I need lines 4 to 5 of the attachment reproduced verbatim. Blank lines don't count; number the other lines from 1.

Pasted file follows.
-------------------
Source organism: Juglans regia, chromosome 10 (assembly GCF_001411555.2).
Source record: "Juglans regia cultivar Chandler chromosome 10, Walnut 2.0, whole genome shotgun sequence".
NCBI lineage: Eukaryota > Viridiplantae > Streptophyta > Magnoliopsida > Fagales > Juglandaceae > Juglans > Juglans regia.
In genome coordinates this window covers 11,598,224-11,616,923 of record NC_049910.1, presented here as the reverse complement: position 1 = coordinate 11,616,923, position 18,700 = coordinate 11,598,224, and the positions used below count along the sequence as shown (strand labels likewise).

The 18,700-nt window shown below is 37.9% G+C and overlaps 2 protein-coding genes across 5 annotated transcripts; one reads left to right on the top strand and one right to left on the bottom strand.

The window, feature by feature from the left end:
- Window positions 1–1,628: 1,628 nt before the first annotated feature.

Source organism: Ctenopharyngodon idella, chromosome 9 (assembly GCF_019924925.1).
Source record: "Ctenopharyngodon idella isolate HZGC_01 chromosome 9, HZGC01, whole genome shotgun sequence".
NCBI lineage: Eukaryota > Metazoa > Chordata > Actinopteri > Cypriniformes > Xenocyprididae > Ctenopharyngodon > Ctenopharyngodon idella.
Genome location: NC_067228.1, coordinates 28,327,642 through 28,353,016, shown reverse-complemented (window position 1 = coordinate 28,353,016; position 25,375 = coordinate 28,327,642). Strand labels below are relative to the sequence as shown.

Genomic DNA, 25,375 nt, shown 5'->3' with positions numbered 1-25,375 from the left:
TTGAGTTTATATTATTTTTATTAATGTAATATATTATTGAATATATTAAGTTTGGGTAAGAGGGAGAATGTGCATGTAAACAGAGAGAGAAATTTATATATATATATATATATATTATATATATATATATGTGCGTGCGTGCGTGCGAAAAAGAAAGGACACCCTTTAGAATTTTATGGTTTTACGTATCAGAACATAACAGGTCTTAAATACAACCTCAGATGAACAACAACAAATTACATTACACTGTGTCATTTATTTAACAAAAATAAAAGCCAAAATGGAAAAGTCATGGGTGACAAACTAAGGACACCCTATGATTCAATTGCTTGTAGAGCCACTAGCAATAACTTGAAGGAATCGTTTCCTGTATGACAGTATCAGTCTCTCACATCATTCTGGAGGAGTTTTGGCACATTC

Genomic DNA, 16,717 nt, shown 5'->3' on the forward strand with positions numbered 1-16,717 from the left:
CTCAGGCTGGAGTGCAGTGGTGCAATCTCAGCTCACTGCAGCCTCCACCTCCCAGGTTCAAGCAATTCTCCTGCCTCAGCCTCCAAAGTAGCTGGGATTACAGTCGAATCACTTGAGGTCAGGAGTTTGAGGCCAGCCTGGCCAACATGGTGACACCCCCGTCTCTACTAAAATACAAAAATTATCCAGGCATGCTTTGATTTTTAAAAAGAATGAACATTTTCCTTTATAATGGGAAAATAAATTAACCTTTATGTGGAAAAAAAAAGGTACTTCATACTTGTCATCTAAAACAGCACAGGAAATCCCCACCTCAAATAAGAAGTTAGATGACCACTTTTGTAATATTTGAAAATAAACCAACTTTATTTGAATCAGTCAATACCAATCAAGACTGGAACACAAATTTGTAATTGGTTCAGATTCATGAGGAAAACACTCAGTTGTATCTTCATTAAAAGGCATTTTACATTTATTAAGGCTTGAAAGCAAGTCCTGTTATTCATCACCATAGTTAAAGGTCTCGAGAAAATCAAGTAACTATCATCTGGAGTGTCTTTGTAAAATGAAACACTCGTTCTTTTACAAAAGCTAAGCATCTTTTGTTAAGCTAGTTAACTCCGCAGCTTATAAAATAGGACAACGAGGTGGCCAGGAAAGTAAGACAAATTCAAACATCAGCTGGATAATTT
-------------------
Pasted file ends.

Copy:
In genome coordinates this window covers 11,598,224-11,616,923 of record NC_049910.1, presented here as the reverse complement: position 1 = coordinate 11,616,923, position 18,700 = coordinate 11,598,224, and the positions used below count along the sequence as shown (strand labels likewise).

The 18,700-nt window shown below is 37.9% G+C and overlaps 2 protein-coding genes across 5 annotated transcripts; one reads left to right on the top strand and one right to left on the bottom strand.